Does Sen. Udall’s self-proclaimed privacy watchdog moniker hold up or is this another contender for Lie of the Year?

The quote below is from The Denver Post’s Chuck Plunkett as he moderated last Tuesday’s Republican Senate candidate debate.  Now, many revelations since that night have largely made that debate less relevant, but this quote still is.

“Ken if I can just challenge that just a bit.  Since he’s been a Senator, [Udall] has made that a…focus of his, and he’s even said at times that he went as close to committing treason as he could to reveal the contents of what are classified meetings… What could he have done that would have been stronger without a dramatic revelation like a Ed Snowden?” [the Peak emphasis]

We like Chuck, so we want to make sure Chuck doesn’t swallow Senator Mark Udall’s BS line on his NSA record whole.

To do so, we’ll need a little history lesson from another time when classified information needed to become public: the Pentagon Papers.

PeakNation™, if you’re old enough, you may remember the Pentagon Papers, a classified study of America’s role in Vietnam that had the Nixon White House suing The New York Times and The Washington Post from publishing any of the Papers’ contents.  Yet, to ensure it got out, former Senator Mike Gravel went to the Senate floor and under protection of the Speech and Debate clause of the Constitution—“for any Speech or Debate in either House, [a Senator or Representative] shall not be questioned in any other Place” – and read the entire Pentagon Papers allowing the Papers to enter public record without any threat of being charged with treason.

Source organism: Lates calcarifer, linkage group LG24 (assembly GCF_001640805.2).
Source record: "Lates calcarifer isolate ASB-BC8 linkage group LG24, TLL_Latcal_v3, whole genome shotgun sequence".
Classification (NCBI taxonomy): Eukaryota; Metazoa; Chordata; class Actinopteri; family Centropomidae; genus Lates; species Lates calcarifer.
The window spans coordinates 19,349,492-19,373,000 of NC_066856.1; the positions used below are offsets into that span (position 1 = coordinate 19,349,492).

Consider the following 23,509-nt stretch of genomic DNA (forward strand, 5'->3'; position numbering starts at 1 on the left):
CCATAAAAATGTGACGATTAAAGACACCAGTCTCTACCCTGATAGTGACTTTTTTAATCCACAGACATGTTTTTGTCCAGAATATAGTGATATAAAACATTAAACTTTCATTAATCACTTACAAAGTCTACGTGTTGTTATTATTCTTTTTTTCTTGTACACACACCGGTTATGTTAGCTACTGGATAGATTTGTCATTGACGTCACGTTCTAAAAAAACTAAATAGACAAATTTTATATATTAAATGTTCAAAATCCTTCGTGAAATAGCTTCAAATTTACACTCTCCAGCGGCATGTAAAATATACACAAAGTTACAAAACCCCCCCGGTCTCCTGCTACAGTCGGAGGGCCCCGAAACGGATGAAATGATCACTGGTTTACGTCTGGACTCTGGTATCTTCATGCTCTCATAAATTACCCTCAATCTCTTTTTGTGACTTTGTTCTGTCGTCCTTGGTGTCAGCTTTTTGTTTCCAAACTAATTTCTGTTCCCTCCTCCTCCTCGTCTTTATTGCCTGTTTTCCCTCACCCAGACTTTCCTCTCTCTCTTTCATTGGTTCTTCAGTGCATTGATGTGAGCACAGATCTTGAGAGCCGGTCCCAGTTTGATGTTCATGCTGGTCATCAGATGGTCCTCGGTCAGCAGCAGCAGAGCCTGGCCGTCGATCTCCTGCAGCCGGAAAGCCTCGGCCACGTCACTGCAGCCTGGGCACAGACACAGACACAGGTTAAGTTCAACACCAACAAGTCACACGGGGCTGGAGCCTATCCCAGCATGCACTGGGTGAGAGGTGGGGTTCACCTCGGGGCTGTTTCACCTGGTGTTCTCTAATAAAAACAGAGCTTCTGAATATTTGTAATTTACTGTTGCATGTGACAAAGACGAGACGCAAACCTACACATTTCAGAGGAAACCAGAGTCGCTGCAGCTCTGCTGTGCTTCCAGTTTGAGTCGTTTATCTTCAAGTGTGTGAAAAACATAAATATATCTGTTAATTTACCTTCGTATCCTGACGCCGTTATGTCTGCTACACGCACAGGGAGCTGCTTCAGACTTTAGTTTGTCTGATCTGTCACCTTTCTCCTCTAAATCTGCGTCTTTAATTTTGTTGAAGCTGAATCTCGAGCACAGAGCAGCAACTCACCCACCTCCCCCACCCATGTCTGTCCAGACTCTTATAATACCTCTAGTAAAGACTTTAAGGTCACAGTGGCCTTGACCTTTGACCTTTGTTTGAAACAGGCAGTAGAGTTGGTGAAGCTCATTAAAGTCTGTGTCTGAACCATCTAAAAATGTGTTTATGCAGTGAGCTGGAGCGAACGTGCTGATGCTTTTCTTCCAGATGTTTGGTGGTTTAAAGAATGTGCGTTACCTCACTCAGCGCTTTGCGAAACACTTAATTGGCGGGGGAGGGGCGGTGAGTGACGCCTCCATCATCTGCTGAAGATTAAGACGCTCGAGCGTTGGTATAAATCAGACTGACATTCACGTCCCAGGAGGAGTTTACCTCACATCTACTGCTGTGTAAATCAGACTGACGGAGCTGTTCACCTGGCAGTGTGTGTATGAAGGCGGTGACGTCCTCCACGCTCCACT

This case mirrors Udall’s NSA case so closely, that Gravel himself has even spoken out on it.  As it was reported by U.S. News:

Former Democratic Alaska Sen. Mike Gravel thinks lawmakers opposed to the National Security Agency’s phone and Internet surveillance programs should have exposed them long before fugitive whistleblower Edward Snowden provided NSA documents to reporters in June.

Unlike Snowden, who is seeking asylum abroad in lieu of a stiff prison sentence, the senators would have been immune from prosecution because of the Constitution’s Speech or Debate Clause, Gravel told U.S. News.

“Any member of Congress can release any information that they think the public should see,” Gravel said.

Vague warnings to the public, such as those made by Democratic Sens. Ron Wyden of Oregon and Mark Udall of Colorado were “not good enough,” Gravel said.

“…It’s a clear case of putting your personal ambition above your responsibilities to the people as a leader of the nation.” [the Peak emphasis]

Does that answer your question, Chuck?